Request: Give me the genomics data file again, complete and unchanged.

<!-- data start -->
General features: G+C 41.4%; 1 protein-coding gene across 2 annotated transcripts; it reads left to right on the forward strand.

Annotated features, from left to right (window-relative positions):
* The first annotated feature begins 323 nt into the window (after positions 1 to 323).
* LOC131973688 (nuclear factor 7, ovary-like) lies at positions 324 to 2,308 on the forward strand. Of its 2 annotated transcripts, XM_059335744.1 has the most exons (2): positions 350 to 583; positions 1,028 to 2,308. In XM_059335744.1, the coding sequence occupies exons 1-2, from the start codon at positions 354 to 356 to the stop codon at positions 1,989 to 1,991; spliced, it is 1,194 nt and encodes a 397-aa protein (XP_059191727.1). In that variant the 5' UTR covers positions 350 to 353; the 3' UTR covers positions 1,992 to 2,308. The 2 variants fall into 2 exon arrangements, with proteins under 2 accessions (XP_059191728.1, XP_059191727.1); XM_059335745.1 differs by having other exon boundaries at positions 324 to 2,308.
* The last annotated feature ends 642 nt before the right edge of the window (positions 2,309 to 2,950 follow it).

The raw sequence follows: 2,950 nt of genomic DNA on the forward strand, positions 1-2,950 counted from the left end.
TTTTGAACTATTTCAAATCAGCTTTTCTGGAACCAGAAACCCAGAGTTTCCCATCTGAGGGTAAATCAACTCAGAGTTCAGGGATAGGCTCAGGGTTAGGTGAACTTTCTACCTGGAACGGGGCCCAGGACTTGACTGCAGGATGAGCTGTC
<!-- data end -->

General features: G+C 41.4%; 1 protein-coding gene across 2 annotated transcripts; it reads left to right on the forward strand.

Annotated features, from left to right (window-relative positions):
* The first annotated feature begins 323 nt into the window (after positions 1 to 323).
* LOC131973688 (nuclear factor 7, ovary-like) lies at positions 324 to 2,308 on the forward strand. Of its 2 annotated transcripts, XM_059335744.1 has the most exons (2): positions 350 to 583; positions 1,028 to 2,308. In XM_059335744.1, the coding sequence occupies exons 1-2, from the start codon at positions 354 to 356 to the stop codon at positions 1,989 to 1,991; spliced, it is 1,194 nt and encodes a 397-aa protein (XP_059191727.1). In that variant the 5' UTR covers positions 350 to 353; the 3' UTR covers positions 1,992 to 2,308. The 2 variants fall into 2 exon arrangements, with proteins under 2 accessions (XP_059191728.1, XP_059191727.1); XM_059335745.1 differs by having other exon boundaries at positions 324 to 2,308.
* The last annotated feature ends 642 nt before the right edge of the window (positions 2,309 to 2,950 follow it).

The raw sequence follows: 2,950 nt of genomic DNA on the forward strand, positions 1-2,950 counted from the left end.
TTTTGAACTATTTCAAATCAGCTTTTCTGGAACCAGAAACCCAGAGTTTCCCATCTGAGGGTAAATCAACTCAGAGTTCAGGGATAGGCTCAGGGTTAGGTGAACTTTCTACCTGGAACGGGGCCCAGGACTTGACTGCAGGATGAGCTGTC